Rail bosses put new Waverley taxi rank plan on hold

The current taxi rank on Market Street means a trek for rail passengers to the back entrance of the station. Picture: Jon Savage
The current taxi rank on Market Street means a trek for rail passengers to the back entrance of the station. Picture: Jon Savage
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PLANS for a taxi rank in New Street car park next to Waverley station have been put on hold because rail bosses want to explore the potential for commercial development of the site.

Network Rail had proposed the rank in response to complaints about the difficulties which disabled and older people faced in getting in and out of the station after taxis and other vehicles were banned from Waverley in 2014.

But now the company has “paused” the project to look at “a number of potential longer-term initiatives that could be developed for that part of the station”.

The proposed new rank had been criticised for being pick-up only and requiring disabled people to follow a complicated route through the station, in and out of lifts, to reach it.

And taxi leaders said it was on the wrong side of the station to be practical.

Lothian Tory MSP Miles Briggs said: “While the 
proposed pick-up only taxi rank in the New Street car park was far from ideal, it would have made some improvement to the current access arrangements at the station and the fact that it now will not go ahead this year, if at all, is disappointing and frustrating.”

He said Network Rail had promised as recently as March that the rank would be created and would be a significant boost for vulnerable rail users. “Now the project is postponed with no alternatives offered. This is clearly unacceptable.”

It is thought the recent announcement of 3000 UK civil service jobs coming to a nearby site as part of the New Waverley development has encouraged Network Rail to consider other options for the New Street car park, which could include shops, offices or a hotel.

Robin Wickes, vice-chair of Edinburgh Access Panel, said he hoped a new option would be brought forward soon.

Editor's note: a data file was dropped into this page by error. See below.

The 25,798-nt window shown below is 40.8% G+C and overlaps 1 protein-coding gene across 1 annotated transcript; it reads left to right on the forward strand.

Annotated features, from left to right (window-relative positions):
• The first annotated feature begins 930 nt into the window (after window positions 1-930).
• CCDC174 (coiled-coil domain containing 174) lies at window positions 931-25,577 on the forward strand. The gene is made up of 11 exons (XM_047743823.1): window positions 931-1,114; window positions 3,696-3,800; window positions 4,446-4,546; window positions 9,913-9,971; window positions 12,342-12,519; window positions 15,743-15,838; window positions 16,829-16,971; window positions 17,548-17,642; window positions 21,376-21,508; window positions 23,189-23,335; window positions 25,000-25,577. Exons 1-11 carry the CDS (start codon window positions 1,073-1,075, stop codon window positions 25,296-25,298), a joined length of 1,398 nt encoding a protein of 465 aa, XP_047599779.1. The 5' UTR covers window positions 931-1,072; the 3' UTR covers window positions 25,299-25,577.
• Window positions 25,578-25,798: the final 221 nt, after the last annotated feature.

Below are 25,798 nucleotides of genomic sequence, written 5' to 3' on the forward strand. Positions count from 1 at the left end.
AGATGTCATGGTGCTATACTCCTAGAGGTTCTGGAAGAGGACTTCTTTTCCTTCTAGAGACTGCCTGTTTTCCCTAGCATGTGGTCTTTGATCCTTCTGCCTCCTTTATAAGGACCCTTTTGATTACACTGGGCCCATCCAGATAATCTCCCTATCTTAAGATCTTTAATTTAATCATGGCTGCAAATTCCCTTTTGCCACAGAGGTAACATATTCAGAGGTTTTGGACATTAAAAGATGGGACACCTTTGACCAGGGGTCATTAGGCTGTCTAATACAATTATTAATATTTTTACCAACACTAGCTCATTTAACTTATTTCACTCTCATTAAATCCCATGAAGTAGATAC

He said: “New Street was going to be pick-up only and the drop-off point was to remain at Calton Road, which is a lonely and bleak location for people with disabilities to have to wait for passenger assistance.

“The Transport Minister Humza Yousaf encouraged Network Rail to look at other options, such as the north ramp. We would welcome a consolidated rank that was both pick-up and drop off.”

One alternative could be to allow taxis to queue down the north ramp from Waverley Bridge with a turning circle at the bottom. Delivery vehicles would be switched to the Calton Road entrance to the station, but that would require a new goods lift which could prove costly.

Tony Kenmuir, of Central Taxis, said he was glad the New Street plan had been shelved. “It was only ever about trying to generate income from a dead bit of ground,” he said. Taxi drivers would be happy with the north ramp solution, but not if Network Rail wanted to charge them for using it, he added.

A spokesman for Network Rail said: “We have a detailed design for a taxi rank in the New Street car park which can be progressed. But given the number of developments in the area, including potential innovations for the station, we are sensibly taking the opportunity to carry out a review to get the best possible outcome for all interested parties.”